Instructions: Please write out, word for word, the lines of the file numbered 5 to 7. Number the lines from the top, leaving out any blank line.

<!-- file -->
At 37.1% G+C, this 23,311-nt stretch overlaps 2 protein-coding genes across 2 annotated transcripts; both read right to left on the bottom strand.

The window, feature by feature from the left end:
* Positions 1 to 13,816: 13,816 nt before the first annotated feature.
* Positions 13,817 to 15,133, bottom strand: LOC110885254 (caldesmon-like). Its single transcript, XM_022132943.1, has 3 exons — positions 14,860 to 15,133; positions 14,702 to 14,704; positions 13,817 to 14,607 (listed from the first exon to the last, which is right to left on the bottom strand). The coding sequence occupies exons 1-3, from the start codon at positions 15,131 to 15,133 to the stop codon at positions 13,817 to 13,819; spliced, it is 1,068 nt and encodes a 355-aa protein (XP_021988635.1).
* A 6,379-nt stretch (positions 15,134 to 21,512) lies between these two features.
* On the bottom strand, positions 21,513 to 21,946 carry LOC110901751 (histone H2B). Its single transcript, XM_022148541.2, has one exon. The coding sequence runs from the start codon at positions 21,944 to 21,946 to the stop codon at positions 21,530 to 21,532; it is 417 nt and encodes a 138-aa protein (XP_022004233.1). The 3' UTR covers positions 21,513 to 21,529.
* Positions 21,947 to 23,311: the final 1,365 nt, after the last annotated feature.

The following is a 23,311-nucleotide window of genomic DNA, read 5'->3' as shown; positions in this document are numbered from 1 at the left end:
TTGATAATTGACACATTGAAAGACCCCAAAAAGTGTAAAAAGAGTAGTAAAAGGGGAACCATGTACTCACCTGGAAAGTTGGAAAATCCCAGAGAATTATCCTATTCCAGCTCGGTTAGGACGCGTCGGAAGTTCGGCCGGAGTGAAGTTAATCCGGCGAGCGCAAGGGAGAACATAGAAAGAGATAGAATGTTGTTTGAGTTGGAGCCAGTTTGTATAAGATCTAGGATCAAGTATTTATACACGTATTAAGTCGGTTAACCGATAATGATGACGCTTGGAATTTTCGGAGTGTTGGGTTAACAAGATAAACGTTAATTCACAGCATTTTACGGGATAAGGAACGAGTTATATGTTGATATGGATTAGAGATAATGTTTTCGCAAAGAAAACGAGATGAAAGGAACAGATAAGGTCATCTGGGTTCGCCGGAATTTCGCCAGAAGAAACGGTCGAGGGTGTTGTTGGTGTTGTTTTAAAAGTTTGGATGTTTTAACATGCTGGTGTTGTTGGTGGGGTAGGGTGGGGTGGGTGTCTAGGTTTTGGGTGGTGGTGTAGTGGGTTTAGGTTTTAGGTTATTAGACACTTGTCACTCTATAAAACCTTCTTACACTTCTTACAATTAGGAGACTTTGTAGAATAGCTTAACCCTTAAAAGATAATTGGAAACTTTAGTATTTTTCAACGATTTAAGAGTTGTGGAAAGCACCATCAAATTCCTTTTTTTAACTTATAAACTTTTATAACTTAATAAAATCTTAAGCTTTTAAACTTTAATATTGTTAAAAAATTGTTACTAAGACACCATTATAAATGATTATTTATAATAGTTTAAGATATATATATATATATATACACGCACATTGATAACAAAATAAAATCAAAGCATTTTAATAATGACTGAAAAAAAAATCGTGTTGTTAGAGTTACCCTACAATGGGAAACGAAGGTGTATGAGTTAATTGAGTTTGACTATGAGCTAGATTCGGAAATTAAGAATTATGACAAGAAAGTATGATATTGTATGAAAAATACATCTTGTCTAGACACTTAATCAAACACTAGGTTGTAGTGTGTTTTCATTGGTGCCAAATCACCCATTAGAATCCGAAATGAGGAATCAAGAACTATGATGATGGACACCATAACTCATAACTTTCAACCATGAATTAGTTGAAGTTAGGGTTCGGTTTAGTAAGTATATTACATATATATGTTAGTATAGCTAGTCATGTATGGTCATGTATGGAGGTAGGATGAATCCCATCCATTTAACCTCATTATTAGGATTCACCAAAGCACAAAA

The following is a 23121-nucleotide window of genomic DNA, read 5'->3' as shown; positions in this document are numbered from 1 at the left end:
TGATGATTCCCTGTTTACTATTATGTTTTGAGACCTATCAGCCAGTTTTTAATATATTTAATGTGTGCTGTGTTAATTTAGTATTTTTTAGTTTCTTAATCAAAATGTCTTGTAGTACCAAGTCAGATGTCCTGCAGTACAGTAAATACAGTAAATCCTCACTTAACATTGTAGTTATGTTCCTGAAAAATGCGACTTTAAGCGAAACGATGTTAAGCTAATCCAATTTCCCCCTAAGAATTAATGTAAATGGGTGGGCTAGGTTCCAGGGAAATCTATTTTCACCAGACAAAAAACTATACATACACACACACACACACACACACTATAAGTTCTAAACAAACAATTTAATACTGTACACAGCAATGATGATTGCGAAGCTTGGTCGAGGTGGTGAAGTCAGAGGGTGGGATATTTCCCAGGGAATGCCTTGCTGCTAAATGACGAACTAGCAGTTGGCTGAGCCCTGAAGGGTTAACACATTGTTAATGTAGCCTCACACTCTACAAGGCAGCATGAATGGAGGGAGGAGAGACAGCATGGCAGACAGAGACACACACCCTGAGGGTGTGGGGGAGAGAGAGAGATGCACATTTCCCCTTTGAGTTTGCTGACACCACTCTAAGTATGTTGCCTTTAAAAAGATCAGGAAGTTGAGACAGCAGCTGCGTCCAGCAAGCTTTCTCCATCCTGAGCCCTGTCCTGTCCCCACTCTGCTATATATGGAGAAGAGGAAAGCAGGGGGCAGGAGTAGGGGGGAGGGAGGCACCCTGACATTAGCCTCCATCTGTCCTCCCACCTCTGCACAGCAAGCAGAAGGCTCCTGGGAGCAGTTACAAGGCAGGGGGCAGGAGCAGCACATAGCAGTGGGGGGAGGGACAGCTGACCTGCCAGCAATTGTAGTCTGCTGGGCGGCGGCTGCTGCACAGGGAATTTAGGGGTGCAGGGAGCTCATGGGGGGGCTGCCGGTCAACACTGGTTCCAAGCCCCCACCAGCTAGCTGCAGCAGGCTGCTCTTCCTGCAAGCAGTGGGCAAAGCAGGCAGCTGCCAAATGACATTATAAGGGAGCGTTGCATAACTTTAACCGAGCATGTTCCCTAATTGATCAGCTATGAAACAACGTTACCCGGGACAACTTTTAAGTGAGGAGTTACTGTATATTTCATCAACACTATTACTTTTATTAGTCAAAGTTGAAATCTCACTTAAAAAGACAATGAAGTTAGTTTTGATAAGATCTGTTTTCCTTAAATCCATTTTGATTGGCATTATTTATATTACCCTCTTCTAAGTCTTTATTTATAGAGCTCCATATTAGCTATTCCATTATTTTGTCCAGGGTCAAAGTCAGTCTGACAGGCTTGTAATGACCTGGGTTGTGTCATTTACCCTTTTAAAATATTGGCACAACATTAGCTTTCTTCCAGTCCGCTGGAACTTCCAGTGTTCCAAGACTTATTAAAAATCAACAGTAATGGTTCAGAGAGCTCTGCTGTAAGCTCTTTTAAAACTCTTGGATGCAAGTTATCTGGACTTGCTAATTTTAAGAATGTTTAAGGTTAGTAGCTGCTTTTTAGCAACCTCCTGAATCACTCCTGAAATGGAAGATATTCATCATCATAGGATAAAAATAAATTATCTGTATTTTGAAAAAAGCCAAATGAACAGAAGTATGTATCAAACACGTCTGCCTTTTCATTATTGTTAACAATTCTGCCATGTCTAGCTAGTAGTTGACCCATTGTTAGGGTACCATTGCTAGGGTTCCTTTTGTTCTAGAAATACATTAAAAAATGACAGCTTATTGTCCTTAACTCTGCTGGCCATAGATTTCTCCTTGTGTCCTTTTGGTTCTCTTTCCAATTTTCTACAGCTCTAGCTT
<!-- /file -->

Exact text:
* A 6,379-nt stretch (positions 15,134 to 21,512) lies between these two features.
* On the bottom strand, positions 21,513 to 21,946 carry LOC110901751 (histone H2B). Its single transcript, XM_022148541.2, has one exon. The coding sequence runs from the start codon at positions 21,944 to 21,946 to the stop codon at positions 21,530 to 21,532; it is 417 nt and encodes a 138-aa protein (XP_022004233.1). The 3' UTR covers positions 21,513 to 21,529.
* Positions 21,947 to 23,311: the final 1,365 nt, after the last annotated feature.